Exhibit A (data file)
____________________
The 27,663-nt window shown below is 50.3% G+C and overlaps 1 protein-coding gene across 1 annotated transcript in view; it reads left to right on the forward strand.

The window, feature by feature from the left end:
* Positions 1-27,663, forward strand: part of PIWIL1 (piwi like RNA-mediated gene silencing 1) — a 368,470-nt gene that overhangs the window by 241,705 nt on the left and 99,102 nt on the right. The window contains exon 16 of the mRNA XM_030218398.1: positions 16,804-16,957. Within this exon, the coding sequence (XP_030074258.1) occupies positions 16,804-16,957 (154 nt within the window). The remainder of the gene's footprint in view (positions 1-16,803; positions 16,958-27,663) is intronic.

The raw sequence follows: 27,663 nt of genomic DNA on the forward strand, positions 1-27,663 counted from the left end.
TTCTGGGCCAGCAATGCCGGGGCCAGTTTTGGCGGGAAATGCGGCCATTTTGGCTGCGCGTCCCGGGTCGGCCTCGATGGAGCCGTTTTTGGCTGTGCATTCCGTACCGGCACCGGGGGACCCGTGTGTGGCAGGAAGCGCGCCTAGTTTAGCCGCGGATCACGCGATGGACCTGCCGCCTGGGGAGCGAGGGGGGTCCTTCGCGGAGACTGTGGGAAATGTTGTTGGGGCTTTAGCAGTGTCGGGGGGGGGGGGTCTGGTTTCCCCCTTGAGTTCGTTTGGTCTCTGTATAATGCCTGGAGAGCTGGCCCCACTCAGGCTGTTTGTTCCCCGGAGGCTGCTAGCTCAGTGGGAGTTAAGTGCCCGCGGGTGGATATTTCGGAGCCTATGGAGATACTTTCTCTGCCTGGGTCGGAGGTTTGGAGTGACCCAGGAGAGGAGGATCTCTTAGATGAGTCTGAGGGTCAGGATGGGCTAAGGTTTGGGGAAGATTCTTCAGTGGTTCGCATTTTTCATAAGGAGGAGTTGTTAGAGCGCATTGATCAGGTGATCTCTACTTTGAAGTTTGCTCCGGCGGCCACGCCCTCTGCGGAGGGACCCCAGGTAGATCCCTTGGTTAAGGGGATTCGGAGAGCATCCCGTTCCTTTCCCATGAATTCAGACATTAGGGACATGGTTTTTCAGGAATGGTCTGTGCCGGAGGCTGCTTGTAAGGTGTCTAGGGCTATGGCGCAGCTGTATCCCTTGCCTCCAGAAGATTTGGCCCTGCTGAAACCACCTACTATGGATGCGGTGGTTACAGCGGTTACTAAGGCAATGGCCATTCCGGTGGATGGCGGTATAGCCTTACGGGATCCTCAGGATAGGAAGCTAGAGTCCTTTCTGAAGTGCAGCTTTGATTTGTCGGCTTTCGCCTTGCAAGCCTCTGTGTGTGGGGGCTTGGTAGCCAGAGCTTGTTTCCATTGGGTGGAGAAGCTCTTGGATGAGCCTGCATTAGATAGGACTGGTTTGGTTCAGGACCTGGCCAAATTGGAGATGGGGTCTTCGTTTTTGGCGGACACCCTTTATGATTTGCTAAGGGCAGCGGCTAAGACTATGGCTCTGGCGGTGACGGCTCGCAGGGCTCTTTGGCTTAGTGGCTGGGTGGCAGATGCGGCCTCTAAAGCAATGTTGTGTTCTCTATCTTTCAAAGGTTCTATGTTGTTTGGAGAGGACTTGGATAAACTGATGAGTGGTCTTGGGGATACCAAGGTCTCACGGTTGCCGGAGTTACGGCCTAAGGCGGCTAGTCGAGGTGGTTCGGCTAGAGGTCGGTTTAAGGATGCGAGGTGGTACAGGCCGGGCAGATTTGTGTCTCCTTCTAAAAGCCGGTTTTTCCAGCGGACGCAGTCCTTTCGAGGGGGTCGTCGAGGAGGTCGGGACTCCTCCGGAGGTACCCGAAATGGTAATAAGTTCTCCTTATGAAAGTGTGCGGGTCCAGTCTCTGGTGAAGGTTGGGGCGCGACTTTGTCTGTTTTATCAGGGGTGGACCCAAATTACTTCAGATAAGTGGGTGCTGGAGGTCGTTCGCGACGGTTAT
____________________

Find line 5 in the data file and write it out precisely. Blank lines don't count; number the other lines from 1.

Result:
TTCTGGGCCAGCAATGCCGGGGCCAGTTTTGGCGGGAAATGCGGCCATTTTGGCTGCGCGTCCCGGGTCGGCCTCGATGGAGCCGTTTTTGGCTGTGCATTCCGTACCGGCACCGGGGGACCCGTGTGTGGCAGGAAGCGCGCCTAGTTTAGCCGCGGATCACGCGATGGACCTGCCGCCTGGGGAGCGAGGGGGGTCCTTCGCGGAGACTGTGGGAAATGTTGTTGGGGCTTTAGCAGTGTCGGGGGGGGGGGGTCTGGTTTCCCCCTTGAGTTCGTTTGGTCTCTGTATAATGCCTGGAGAGCTGGCCCCACTCAGGCTGTTTGTTCCCCGGAGGCTGCTAGCTCAGTGGGAGTTAAGTGCCCGCGGGTGGATATTTCGGAGCCTATGGAGATACTTTCTCTGCCTGGGTCGGAGGTTTGGAGTGACCCAGGAGAGGAGGATCTCTTAGATGAGTCTGAGGGTCAGGATGGGCTAAGGTTTGGGGAAGATTCTTCAGTGGTTCGCATTTTTCATAAGGAGGAGTTGTTAGAGCGCATTGATCAGGTGATCTCTACTTTGAAGTTTGCTCCGGCGGCCACGCCCTCTGCGGAGGGACCCCAGGTAGATCCCTTGGTTAAGGGGATTCGGAGAGCATCCCGTTCCTTTCCCATGAATTCAGACATTAGGGACATGGTTTTTCAGGAATGGTCTGTGCCGGAGGCTGCTTGTAAGGTGTCTAGGGCTATGGCGCAGCTGTATCCCTTGCCTCCAGAAGATTTGGCCCTGCTGAAACCACCTACTATGGATGCGGTGGTTACAGCGGTTACTAAGGCAATGGCCATTCCGGTGGATGGCGGTATAGCCTTACGGGATCCTCAGGATAGGAAGCTAGAGTCCTTTCTGAAGTGCAGCTTTGATTTGTCGGCTTTCGCCTTGCAAGCCTCTGTGTGTGGGGGCTTGGTAGCCAGAGCTTGTTTCCATTGGGTGGAGAAGCTCTTGGATGAGCCTGCATTAGATAGGACTGGTTTGGTTCAGGACCTGGCCAAATTGGAGATGGGGTCTTCGTTTTTGGCGGACACCCTTTATGATTTGCTAAGGGCAGCGGCTAAGACTATGGCTCTGGCGGTGACGGCTCGCAGGGCTCTTTGGCTTAGTGGCTGGGTGGCAGATGCGGCCTCTAAAGCAATGTTGTGTTCTCTATCTTTCAAAGGTTCTATGTTGTTTGGAGAGGACTTGGATAAACTGATGAGTGGTCTTGGGGATACCAAGGTCTCACGGTTGCCGGAGTTACGGCCTAAGGCGGCTAGTCGAGGTGGTTCGGCTAGAGGTCGGTTTAAGGATGCGAGGTGGTACAGGCCGGGCAGATTTGTGTCTCCTTCTAAAAGCCGGTTTTTCCAGCGGACGCAGTCCTTTCGAGGGGGTCGTCGAGGAGGTCGGGACTCCTCCGGAGGTACCCGAAATGGTAATAAGTTCTCCTTATGAAAGTGTGCGGGTCCAGTCTCTGGTGAAGGTTGGGGCGCGACTTTGTCTGTTTTATCAGGGGTGGACCCAAATTACTTCAGATAAGTGGGTGCTGGAGGTCGTTCGCGACGGTTAT